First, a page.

The Electric Commentary

Tuesday, November 28, 2006

The Communist Grocery Store

Back when I lived on Chicago's south side my neighborhood had one grocery store: The Hyde Park Co-Op. It was expensive, but at least it sucked. Rotten produce, never any diet coke, rude employees, and high prices worked to make it the worst grocery store that I have ever seen. Just before we moved there the Co-Op opened up a new branch just 4 blocks away. I don't know this for sure, but I'm willing to bet that the local alderman worked to freeze out competition in the area in favor of this "local flavor" because it's idiotic to have two branches of the same store 4 blocks away from each other. Predictably, the second branch lasted only a few years, and the space has now been vacant for 2 years.

I really don't need much. A Jewel or a Dominics would have been a huge improvement, but for some reason, even though the North Side is lousy with Jewels and Dominics, they just couldn't open one in my 'hood.

It's tough to build a grocery store in an urban area, and this article explains why:

As obvious as the needs are, and as well-documented as the opportunities for profit may be, it takes forever to get an urban supermarket deal done — 10 years in the case of the first Pathmark in Newark; nearly as long before Publix opened its doors in the inner-city Atlanta neighborhood of East Lake. One reason is simple bureaucratic clumsiness. “Urban environments have an arcane development process and a lot of companies don’t have the stomach for it,” says Buzz Roberts, who has run a supermarket assistance program for the nonprofit Local Initiatives Support Corp. “You can do two or three stores in the suburbs in the time it takes to do one in the inner city.”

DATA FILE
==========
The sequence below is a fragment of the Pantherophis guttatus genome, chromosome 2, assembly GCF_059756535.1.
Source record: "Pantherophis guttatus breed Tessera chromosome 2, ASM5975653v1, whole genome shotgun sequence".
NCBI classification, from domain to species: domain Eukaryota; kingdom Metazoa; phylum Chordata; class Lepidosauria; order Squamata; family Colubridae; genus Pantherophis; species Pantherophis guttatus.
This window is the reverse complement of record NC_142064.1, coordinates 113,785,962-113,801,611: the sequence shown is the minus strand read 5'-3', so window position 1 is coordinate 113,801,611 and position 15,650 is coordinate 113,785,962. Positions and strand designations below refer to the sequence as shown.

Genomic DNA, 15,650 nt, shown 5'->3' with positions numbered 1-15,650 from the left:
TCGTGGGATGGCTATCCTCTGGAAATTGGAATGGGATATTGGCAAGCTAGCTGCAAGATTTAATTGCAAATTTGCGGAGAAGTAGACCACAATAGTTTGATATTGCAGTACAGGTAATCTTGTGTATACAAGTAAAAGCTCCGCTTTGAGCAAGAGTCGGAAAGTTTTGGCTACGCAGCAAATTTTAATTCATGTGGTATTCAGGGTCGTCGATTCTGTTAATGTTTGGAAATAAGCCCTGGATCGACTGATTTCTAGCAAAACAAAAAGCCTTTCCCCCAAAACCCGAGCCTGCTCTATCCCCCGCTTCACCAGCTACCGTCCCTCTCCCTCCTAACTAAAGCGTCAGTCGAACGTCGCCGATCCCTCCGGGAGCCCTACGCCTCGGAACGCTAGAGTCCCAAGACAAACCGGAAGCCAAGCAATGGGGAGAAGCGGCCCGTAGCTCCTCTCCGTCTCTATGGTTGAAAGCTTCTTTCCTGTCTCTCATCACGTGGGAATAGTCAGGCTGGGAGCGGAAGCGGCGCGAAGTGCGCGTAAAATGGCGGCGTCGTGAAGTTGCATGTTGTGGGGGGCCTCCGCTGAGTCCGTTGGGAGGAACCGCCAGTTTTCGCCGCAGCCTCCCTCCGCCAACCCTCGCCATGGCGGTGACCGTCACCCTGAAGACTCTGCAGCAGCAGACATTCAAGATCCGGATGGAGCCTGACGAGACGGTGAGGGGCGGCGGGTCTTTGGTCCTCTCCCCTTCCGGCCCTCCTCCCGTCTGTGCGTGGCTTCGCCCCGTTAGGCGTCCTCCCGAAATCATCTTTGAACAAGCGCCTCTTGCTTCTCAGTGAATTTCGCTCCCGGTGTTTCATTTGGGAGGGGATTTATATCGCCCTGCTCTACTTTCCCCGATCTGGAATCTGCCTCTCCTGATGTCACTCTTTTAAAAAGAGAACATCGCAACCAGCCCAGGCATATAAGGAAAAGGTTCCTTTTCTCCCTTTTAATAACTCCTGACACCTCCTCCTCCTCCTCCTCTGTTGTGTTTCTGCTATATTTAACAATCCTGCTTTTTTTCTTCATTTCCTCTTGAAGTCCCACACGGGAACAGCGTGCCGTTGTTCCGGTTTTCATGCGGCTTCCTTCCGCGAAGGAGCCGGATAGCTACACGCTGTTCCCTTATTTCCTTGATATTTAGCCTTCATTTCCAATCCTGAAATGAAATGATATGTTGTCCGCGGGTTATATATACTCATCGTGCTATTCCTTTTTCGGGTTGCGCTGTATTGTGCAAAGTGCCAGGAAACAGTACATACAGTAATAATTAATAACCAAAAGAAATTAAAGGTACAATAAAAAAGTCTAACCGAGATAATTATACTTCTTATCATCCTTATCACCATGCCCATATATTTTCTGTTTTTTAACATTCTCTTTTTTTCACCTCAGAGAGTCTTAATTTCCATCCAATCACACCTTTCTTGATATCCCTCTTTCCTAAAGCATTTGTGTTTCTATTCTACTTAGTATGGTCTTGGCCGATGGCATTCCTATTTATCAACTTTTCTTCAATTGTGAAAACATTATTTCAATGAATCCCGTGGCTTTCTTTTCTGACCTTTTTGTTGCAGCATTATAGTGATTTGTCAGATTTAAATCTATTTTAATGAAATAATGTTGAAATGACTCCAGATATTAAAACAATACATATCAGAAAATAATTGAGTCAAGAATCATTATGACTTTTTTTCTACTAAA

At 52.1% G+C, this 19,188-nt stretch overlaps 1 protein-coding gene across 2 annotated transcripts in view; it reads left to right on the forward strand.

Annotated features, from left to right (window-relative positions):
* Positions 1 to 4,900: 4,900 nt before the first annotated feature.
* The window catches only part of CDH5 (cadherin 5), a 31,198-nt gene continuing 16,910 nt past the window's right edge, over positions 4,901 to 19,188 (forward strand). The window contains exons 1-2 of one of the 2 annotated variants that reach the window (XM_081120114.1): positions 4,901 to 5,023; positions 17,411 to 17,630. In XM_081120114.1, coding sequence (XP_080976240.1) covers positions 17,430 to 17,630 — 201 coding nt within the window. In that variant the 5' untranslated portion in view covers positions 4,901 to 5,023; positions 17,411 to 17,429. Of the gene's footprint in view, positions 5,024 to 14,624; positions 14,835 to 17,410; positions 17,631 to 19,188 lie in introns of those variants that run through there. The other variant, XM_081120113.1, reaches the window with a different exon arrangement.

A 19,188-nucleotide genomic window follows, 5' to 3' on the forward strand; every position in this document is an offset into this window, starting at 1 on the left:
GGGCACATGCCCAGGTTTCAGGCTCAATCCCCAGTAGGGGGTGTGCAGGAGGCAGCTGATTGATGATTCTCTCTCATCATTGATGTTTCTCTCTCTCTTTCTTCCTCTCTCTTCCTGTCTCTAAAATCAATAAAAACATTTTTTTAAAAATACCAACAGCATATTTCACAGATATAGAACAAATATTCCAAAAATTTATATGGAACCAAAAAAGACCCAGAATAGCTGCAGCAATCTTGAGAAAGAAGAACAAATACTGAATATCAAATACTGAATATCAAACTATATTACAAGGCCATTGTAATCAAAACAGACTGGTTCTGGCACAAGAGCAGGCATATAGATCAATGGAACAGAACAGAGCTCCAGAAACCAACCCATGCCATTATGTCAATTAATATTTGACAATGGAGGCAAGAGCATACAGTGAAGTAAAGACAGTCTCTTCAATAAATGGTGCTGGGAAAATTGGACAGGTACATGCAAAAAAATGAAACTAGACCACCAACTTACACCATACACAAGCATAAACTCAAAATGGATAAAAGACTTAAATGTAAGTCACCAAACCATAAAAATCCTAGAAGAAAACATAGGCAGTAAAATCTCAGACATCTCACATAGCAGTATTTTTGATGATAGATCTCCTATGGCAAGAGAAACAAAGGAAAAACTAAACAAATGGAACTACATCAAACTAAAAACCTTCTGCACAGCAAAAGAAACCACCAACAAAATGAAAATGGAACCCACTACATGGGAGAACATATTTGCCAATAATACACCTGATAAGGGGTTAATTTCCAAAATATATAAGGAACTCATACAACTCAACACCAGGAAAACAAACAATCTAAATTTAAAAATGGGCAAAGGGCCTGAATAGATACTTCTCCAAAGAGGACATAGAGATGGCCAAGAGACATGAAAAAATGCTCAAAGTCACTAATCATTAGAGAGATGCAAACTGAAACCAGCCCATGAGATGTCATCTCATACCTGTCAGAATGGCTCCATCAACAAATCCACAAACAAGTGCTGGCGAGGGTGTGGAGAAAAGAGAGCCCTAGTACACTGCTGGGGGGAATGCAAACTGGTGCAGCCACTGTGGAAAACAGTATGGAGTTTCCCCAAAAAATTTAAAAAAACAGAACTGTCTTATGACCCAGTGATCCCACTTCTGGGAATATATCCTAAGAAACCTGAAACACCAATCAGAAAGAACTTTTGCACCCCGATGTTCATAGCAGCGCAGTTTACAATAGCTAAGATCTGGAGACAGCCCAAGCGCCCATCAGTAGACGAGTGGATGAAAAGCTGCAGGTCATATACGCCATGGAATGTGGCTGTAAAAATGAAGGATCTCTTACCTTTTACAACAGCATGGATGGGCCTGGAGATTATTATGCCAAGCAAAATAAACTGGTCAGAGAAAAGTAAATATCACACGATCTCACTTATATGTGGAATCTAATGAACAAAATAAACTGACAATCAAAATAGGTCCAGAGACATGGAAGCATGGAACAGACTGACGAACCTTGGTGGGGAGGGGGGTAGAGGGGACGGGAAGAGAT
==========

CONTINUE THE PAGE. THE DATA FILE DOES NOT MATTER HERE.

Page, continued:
Hat tip, Reason.

2 Comments:

  • The Co-op truly does suck. To be fair, there was already a 2nd location on 53rd St. (at Woodlawn) before they build the now-defunct 47th St. outpost.

    The lack of Diet Coke was an outrage, as was the quality of the produce.

    -Jodi

    By Anonymous Anonymous, at 11:21 AM  

  • One of my biggest complaints with politicians who are "looking out for the little guy" is that they generally side with the mom and pop corner stores that litter the inner cities versus the larger chain grocery stores. This leads to the people in those areas who can least afford it paying much more for groceries and having little or no choice of items to purchase. Quite frankly we all know competition works would go a long way towards boosting the quality of living of the lower class if they had the same choices that I have when shopping for groceries.

    By Anonymous Rod, at 4:32 PM  

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